Hair Extensions Robberies, p.2


Known for its silky, lustrous texture and chemically unprocessed strands, the highest quality wigs and extensions on the market are made from what is referred to as “Remy” or “virgin” hair. Sourced from India, the hair is willingly donated by throngs of Hindu devotees across the country to temples such as Tirumala Venkateswara as an offering to the god Venkateswara symbolizing one’s religious devotion and surrender of ego. The temples then auction off the hair to outside buyers as means of raising funds for temple and community programs, as well as feeding the needy. For Indian temples, this is an extremely lucrative business. At the Tirumala temple—which is one of the country’s most lucrative—there is reportedly close to 200,000 pounds of hair auctioned off every other month, bringing in tens of millions of dollars a year.

What makes the hair so unique and prized by top beauty retailers and customers alike is that it is collected in a single cut. This method allows for the preservation and alignment of the hair’s shingle-like outer cuticle layer, allowing the hair to look the most natural, remain relatively tangle-free—even with frequent washing—and keep its durability as it’s worn for up to a year. “Not all hair is created equal. If you want the best quality hair on the market, this is it,” says Mark Yudell, president of Remy Capillus in Philadelphia—one of the few U.S.-based manufacturers of human-hair extensions.

In fact, while wearing Remy extensions has been promoted as a new, hot trend—thanks to Hollywood celebrities like Beyoncé, Jessica Simpson and Eva Longoria, who sport the fashion accessory on a regular basis—the commodity has actually been on the market since at least the early 80s. That’s when the Indian temples started realizing a profit could be made from the hair, which they used to burn or sell to other countries to use in fertilizers, says Yudell.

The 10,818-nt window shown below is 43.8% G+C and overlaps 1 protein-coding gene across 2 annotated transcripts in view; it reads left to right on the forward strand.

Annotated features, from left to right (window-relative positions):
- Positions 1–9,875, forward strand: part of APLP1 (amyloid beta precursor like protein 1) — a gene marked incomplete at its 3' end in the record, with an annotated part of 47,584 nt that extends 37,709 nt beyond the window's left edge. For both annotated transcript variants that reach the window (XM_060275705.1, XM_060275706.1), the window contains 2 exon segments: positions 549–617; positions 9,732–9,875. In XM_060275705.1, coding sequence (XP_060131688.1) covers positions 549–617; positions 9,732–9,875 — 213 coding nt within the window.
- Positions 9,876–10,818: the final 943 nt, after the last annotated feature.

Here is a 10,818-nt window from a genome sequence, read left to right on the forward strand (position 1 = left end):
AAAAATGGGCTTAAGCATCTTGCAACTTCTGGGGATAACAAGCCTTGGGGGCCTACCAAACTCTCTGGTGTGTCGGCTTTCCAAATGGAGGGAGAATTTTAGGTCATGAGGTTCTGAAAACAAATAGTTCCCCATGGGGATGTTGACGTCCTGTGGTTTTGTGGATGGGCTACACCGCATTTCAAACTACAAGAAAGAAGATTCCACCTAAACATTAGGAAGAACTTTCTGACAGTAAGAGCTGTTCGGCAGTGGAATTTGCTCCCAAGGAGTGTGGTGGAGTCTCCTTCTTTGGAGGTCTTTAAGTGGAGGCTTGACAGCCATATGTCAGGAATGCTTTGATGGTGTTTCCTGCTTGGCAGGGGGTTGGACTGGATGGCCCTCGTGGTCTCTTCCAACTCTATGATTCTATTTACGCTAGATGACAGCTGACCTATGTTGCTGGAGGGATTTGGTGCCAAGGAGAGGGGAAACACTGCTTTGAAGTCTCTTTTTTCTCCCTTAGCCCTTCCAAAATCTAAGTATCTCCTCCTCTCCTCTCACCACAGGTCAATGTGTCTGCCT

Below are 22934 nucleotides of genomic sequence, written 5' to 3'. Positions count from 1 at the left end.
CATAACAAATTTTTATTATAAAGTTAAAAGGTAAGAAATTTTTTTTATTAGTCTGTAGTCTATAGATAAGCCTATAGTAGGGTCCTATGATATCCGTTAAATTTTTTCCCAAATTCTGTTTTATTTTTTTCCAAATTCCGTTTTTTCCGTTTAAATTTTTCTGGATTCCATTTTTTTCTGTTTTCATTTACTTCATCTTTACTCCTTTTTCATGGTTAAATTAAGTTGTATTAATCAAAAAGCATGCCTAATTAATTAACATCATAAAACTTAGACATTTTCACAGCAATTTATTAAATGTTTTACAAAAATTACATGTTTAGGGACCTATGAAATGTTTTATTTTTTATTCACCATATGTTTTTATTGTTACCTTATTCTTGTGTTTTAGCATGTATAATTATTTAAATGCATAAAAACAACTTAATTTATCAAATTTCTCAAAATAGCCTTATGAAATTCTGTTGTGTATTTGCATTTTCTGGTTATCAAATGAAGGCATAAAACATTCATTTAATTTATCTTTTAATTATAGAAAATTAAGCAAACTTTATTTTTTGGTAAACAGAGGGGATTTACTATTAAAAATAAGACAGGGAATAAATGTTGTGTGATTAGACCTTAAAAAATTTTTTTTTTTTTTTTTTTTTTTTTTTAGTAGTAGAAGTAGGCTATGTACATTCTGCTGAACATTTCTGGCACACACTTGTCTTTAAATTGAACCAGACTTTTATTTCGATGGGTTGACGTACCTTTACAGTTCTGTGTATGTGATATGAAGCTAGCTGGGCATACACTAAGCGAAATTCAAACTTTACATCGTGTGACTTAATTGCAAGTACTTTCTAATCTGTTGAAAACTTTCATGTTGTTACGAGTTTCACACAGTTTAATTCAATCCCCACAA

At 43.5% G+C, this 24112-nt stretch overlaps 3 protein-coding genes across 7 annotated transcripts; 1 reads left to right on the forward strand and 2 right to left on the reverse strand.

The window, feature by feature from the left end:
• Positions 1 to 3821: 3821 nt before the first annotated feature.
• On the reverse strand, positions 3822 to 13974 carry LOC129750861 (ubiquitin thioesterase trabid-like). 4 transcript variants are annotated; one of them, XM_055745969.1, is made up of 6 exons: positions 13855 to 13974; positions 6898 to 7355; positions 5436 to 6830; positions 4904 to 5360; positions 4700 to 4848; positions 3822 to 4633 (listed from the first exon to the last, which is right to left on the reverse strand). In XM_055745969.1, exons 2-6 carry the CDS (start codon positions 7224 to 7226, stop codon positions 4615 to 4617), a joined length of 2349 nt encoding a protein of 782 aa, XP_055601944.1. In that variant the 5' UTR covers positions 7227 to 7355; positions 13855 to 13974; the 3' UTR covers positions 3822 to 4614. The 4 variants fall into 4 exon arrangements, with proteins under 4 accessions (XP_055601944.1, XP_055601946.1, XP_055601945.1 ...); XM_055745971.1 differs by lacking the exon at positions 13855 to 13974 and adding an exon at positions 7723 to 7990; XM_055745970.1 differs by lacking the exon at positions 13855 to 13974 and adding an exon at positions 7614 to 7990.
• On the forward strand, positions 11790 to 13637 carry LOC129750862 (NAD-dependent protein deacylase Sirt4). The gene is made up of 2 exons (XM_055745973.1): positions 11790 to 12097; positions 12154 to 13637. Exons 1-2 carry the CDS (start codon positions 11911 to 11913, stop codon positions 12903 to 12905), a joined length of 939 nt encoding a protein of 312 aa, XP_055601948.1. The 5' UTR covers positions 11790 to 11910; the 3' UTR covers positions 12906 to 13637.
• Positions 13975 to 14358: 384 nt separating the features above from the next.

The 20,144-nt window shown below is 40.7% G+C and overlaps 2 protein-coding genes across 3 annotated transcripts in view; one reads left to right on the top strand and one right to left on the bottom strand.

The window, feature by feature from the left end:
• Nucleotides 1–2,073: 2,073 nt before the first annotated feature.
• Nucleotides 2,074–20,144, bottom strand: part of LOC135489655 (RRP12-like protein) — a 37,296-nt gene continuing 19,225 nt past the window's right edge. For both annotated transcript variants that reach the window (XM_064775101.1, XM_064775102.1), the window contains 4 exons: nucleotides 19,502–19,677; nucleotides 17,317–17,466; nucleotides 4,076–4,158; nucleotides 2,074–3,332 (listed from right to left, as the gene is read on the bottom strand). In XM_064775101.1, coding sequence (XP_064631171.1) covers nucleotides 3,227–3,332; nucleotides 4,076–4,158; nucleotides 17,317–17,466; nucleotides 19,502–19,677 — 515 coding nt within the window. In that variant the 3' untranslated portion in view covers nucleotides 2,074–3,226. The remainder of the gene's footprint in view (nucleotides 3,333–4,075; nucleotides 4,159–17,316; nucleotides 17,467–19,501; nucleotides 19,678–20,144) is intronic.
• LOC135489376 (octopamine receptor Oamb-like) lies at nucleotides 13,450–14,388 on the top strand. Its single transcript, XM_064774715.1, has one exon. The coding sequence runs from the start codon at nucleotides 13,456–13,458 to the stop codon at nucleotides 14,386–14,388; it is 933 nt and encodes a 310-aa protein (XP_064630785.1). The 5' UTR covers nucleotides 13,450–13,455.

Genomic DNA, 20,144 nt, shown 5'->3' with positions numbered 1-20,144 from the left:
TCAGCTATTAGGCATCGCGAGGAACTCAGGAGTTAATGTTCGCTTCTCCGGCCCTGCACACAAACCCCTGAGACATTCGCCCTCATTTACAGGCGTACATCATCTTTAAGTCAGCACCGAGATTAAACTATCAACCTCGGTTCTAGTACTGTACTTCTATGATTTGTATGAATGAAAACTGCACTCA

In recent years, it has been a combination of several factors—such as temples becoming more selective about the buyers they sell the hair to and charging more for the higher-quality strands, and the demand from more U.S. customers—that has contributed to the recent rash of thefts nationwide, suggests Yudell. “It all comes down to the basic principles of supply and demand,” he says. “Thanks to Hollywood, more and more people want the look, so the demand has gone through the roof. The temples realize this too, and they are getting smarter about what they charge for their best hair. “Like oil, there isn’t an unlimited supply of premium Remy hair,” he adds.

[Image: Courtesy of Anne Davis, owner of Hair Divas Distributors]